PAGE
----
It was an absolute honour to be named Team Manager (Coach and Selector) of the Switzerland men’s national cricket team and to lead the side in the inaugural Global T10 Championship!
A diverse seventeen-man squad packed their bags whist the builders got to work on our new national stadium.
In our first match against Bangladesh, we wasted a fantastic opportunity to claim a historic win. Chasing 93 for victory and having got the equation down to less than a run a ball, captain Louis Vincent (17*) struggled to lay bat on ball in the final over. We fell short by one run and the skipper would come in for huge criticism from the media and fans!
Leg-spinner Kasper Beck (1-17) claimed a wicket with the first ball of the match against India but we succumbed by a whopping 55 runs!
Still scarred by failing to win our opening game, we then fell 17 runs short against Nepal when pursuing 78. Marko Markovic (23) top scored with 23 whilst Vincent struck 15 not out for only eight deliveries… but it wasn’t enough!
New Zealand were next to beat us, by a margin of 36 runs. We then lost to Scotland by ten wickets! A dropped catch late in the piece really summed up our performance. One silver lining was debutante Kingston Hall’s unbeaten 30 from 22 balls. He’s scored half the team’s runs!
Having come so close to success in our opening game, our performances had gradually declined in the matches since. The players had a serious heart to heart then bounce back against Sri Lanka to create history! We limited Sri Lanka to 62-5 from their ten overs then an unbroken partnership of 35 between wicketkeeper Nico Keller (23*) and Phillipe Fernandes (25* from only 14 balls!) saw us home with 2.1 overs to spare. They were dancing on the streets of Geneva and partying the night away in Zurich!
We came back to Earth with a limp 33-run loss against West Indies, though Mo Castro at slip did take the greatest catch ever to dismiss Evin Lewis (20) off Fernandes’ off-spin!
Then came a humdinger of a match against Australia! We posted 87-8 (Hall 19, de Silva 16, Chung 13*) before Australia required all but two balls of their innings to squeeze home. Ravi Ali ran out Chris Lynn (34) in the final over but Glenn Maxwell struck his first ball (Off Castro: 0.4-0-10-0) for four to save Australia’s blushes.
The less said about our encounter with England… the better! We lost by nine wickets. We then made only 54-7 (Fernandes 15*) against Ireland. Such a paltry total cost us because despite reducing the men in green to 4-3, they eased home with 3.4 overs to spare.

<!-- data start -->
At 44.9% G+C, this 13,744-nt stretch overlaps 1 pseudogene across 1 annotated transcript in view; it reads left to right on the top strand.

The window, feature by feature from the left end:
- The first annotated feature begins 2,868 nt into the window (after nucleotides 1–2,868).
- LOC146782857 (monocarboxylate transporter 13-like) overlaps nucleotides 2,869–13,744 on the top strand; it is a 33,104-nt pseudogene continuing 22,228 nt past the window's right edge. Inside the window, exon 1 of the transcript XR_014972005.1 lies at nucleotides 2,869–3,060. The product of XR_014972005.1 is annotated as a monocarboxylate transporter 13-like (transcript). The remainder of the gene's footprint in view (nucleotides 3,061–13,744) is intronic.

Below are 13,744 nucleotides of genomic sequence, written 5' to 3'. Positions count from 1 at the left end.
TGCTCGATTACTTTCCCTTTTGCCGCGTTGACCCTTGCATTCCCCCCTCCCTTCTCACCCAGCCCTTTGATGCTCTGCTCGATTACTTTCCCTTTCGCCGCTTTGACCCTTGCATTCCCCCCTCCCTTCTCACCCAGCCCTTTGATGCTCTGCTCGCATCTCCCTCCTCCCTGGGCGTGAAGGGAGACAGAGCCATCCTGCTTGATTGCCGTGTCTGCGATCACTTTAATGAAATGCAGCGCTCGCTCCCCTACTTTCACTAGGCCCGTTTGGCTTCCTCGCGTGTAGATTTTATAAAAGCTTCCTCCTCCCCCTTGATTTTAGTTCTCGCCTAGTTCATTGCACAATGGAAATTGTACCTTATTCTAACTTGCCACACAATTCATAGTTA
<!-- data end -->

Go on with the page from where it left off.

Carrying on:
We seemed set to return to winning ways against Netherlands having posted 82-8 (Castro 19, de Silva 16). However a disastrous penultimate over from medium pacer Castro that went for 21 runs blew our chances. We then lost to Pakistan by five wickets though there were some encouraging signs. Max Schmitt struck 27 from 18 balls whilst left-arm pacer Kristoff Klein (1-4), Beck (1-16) and Castro (1-16) all claimed wickets.
Markovic, who’d proved himself to be shine fielder throughout the competition, struck 15 from eight deliveries in an upsurge in form but once again we struggled to post a competitive total, this time against South Africa. We lost by seven wickets.
Against another team from the south of Africa however, we finally notched a second win. A match reduced to five overs because of rain brought out the attacking instinct in out batting unit. Schmitt (15 off 6), Keller (11 off 6) and Stephane Stollmeyer (11 off 7) elevated us to 46-6 despite only scoring three runs from the final over. Perversely, we didn’t take a wicket… but ran out deserved victors by 15 runs. Leg-spinner Simon Chung (0-2), right-arm pace bowler Harry Singh (0-3) and fast bowler Ravi Ali (0-5) set the tone with the ball. Following our original victory against Sri Lanka, we’d finally sent further shockwaves around the cricket world!
Our final match against Australia was a thriller that demonstrated our immense improvement over the course of the fifteen matches. Afghanistan made 91-2 and in truth, the final over, given to virgin bowler Markovic (0-21) would come back to haunt us! Having been reduced to 18-2, Hall (47*) and de Silva (24*) produced a record partnership to take us all the war to 86-2 with only the final ball to be bowled. Right-hander Hall couldn’t connect with a widish delivery, so we fell just short. Still, it was a commendable effort.
Obviously we finished bottom of the table and didn’t progress to the semi-finals. Nepal, who finished second from bottom, claimed double the amount of wins as our two. Would you believe that Sri Lanka, one of only two teams that we defeated, went onto to chase down 120 against England in the final to win the competition!
Hall’s knock in our final match meant that he finished as our leading run scorer with 111 runs. He also topped the averages at 22.20 with a strike rate of 118.08.
Leg-spinner Kasper Beck and slow-left-armer Dirk Shaffer topped the wicket charts for us with five apiece. Beck’s wickets came at 25.20 and a stunning economy rate of just 7.00 in the T10 format. Schaffer’s economy was 7.30 but he claimed his victims at only 19.00!
Next up is a T20 Tri-series against England and USA. We’ll then continue to move up the formats with ODI and Test fixtures to be announced,
Disclaimer: On Cricket 19 (PS4) I’ve created France, Wales and USA national teams, as well as playing as England and a Global XI side that I created. Big Ant Studios have a habit of releasing patches that completely change the game so here I am, starting once again with Switzerland for some reason. To be clear, the players are all my own creation.